Here is yet another ugly truth. Batteries need to be charged, and at this particular time, the electrical grid is not up to the projected challenge. Billions if not trillions of dollars will be needed in the U.S. alone to develop the infrastructure, and that budgeting will come from increased tax revenue and rates. (Recall that other ugly truth, that often performance, energy efficiency, and cost effectiveness are at odds with each other.) Proof of that was in full view within a matter of days of California announcing the future banning of new gas-powered vehicles. State-regulated utilities asked residents to curb evening energy consumption and refrain from charging electric vehicles. This is not an isolated incident domestically or globally, nor is it the only time extreme weather has affected EV drivers. It is well documented. Another concern is the availability of lithium, an essential element in rechargeable batteries.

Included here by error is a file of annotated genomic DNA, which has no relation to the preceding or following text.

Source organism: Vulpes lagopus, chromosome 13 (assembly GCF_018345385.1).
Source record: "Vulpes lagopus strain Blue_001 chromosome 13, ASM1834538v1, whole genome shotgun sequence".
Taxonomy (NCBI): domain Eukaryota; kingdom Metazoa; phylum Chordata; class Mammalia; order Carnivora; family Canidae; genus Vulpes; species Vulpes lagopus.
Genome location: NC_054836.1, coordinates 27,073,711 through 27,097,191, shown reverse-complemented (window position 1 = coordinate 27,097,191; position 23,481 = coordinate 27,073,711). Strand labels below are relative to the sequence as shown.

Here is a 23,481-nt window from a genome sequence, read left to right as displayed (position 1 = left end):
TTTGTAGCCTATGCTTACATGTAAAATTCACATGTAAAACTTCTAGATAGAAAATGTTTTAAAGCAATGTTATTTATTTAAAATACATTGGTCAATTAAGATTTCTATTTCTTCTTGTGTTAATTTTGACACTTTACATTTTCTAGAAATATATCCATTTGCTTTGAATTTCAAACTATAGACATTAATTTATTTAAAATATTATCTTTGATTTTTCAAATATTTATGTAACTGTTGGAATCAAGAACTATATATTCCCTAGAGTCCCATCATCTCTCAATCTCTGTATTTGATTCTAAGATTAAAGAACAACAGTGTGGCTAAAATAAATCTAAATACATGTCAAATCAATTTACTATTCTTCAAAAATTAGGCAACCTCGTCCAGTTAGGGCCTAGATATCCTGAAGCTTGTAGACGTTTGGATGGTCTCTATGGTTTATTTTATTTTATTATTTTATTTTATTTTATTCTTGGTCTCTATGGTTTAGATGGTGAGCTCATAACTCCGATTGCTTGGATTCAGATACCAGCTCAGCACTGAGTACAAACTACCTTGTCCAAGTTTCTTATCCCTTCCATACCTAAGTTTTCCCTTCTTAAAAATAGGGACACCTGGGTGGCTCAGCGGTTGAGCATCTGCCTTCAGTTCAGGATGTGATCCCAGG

The demand for lithium has increased at least 30 times between 2000 and 2015 and is expected to increase by another 1,000% by 2025 as compared to 2015. As of 2021, Australia accounts for 52% of global lithium production and was the number one lithium producing country in the world. Chile ranked second with its 24.5%, followed by China at 13.2%. Overall, Australia, Chile, and China have nearly 90% of lithium production in the world. The U.S. shares sixth spot with Portugal, having only 0.8% global share. The only existing lithium producer in the U.S. is in Nevada, and according to the U.S. Geological Survey, the country holds only an estimated 3.6% of global lithium reserves. China has the largest known lithium deposits in the world and will dominate the future lithium supply. Going forward, obtaining lithium may not be as easy given geopolitical concerns between China and the West. An inability to produce enough lithium would result in severe delays and disruptions to the roll out, implementation, and sustainability of electrification. Kind of rings of that whole dependence-on-foreign-oil-situation, doesn’t it? This is not to mention the environmental impact of lithium mining for batteries, the oppressively high cost to replace a battery, or the enormous cost and environmental impact of disposal. There are plenty of articles available to satisfy that curiosity should one care to know more.